Deanna Grant – You can never say, “I know everything there is to know about coding.”
Mary Vivian-Leidy – I love how every day brings something new to learn, giving me endless opportunities to continue learning and growing in the field. I also value all the relationships I have gained through attending HEALTHCON and attending other local chapter meetings. Networking gives me a wide variety of professionals who are always an email or phone call away, always willing to share their knowledge or share yet another expert.
Kristal Smith Wessels – I love the medical field; it’s ever changing which makes it exciting! There is no monotony in coding! There are new challenges every day!
Kelly Lutz – I love that coding is challenging and complex. I like solving the puzzles. Never a dull moment!
Rebecca Poff – Non-stop learning keeps me sharp. AAPC and coding have given me a career that is challenging, always different, and I’ve met some amazing humans while earning a paycheck that I’m very proud of!
Ivonne Atanacio – I absolutely love the never-ending learning, as coders we are taught to abstract and code – but in this field with so many healthcare changes it’s so important to stay up to date with the changes that affect us directly. It’s a continuous challenge and I love to be challenged; it keeps me on my toes.
Theresa Barone – It’s challenging. Always more to learn and so many different avenues available; specific specialty, Risk Adjustment, Auditing, Inpatient … The list goes on and on.
Rik Salomon – I love the sense of artistry: we paint the clinical picture for the patient’s encounter.
Kim Beesley – I love absolutely everything about coding and auditing. Each visit paints a different picture. There are educational opportunities every day. Things change constantly in the medical coding world. I love being able to help others learn what I have learned over the past 30 years. The opportunities are endless.
Anna Beauchamp McGregor – I love the challenge of pulling all the individual components together and completing the painting. When working with providers and coders, I tell them that they are painting a portrait of what is happening at that moment. I get to be the interpreter. Each interpretation is unique. How could I not enjoy what I do!
Margaret Porter Mclachlan – I always think of it like a puzzle which I love. The doctor gives me info and I find the codes that will cover and submit them. Then if they deny, I research it thoroughly and appeal the claims. When the claim is paid, I feel like the puzzle is solved. It’s a good feeling. I’ve been doing this for 41 years and it never gets old!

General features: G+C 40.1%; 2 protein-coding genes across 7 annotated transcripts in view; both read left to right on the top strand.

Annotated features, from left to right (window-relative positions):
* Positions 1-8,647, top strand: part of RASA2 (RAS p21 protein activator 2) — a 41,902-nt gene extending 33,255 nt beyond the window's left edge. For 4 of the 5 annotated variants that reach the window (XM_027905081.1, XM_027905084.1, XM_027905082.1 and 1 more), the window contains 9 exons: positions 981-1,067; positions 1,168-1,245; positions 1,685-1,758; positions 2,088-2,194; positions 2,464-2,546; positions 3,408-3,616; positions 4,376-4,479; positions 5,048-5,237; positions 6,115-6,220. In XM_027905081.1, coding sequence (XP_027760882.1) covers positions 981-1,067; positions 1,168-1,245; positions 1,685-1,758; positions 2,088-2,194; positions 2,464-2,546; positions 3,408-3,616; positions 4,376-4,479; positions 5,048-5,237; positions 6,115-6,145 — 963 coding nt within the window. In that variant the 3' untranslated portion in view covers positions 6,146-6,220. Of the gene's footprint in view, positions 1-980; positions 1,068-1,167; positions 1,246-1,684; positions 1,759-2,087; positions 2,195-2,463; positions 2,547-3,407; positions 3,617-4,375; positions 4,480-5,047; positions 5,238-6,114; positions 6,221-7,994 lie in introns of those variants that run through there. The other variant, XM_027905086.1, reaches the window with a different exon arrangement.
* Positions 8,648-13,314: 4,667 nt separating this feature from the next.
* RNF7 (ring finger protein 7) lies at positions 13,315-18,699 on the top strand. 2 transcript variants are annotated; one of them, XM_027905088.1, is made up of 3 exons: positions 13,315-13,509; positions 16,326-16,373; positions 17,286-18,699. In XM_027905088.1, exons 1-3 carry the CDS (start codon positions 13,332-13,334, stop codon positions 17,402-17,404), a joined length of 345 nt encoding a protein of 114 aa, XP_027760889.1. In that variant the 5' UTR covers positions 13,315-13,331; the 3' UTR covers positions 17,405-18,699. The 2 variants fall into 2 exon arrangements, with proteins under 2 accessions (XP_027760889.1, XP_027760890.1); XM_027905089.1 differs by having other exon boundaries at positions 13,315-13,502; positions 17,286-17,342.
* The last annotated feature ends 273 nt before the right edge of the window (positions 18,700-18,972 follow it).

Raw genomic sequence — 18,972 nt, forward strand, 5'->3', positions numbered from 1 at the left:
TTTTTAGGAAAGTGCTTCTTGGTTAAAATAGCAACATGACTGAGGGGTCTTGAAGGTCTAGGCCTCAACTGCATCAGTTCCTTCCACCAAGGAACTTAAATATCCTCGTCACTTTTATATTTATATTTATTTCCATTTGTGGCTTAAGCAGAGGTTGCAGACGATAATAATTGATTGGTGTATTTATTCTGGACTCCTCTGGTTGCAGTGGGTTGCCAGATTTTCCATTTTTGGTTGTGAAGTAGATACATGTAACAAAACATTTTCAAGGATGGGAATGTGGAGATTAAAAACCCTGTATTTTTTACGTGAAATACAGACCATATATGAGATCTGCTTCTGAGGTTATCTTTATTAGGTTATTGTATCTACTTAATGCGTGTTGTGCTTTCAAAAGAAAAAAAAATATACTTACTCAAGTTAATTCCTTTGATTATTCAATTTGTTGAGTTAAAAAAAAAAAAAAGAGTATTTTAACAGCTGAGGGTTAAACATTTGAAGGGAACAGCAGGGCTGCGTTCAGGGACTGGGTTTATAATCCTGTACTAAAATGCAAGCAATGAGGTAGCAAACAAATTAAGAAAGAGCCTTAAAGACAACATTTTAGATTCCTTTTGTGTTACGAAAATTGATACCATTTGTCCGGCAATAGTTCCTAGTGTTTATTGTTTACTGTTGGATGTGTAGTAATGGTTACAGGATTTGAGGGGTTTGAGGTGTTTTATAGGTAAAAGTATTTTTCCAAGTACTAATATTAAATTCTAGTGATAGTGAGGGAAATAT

Cheri Westman – Honestly there is sooo much to love! Reading through the provider’s notes searching for those little hidden gems. Researching charts consult notes, diagnostics, etc. Often helping to delineate fact from fiction. It’s like putting together a puzzle, working with providers, supporting their efforts in caring for patients, whether it be identifying gaps in care, identifying the ideal ICD-10 code or ensuring that services are reported properly. So much to love!
Roberta Pell – I love being a medical coder. It’s like solving a puzzle. There are so many things to do in this field, it’s exciting how it’s growing, and how technology impacts our field. It’s so different from when I first started back in 2004; there is something new all the time.
Stacy Blodgett – Coding is like putting a puzzle together; auditing, you have the puzzle completed, but you have no box top to refer to … Love the challenge!
Colleen Parmenter Gifford – I feel like I’m a storyteller. It’s my job to tell the patient’s story by codes. Patient fell and skinned knee, etc., etc. I get to tell a story by using codes, like when you were little and decoded the messages on the back of cereal boxes and I think that is too cool. Can you say “coding nerd”?
Joy Lackow Jones – I love reading the medical charts; every chart tells a different story, no two notes are the same, it’s always different.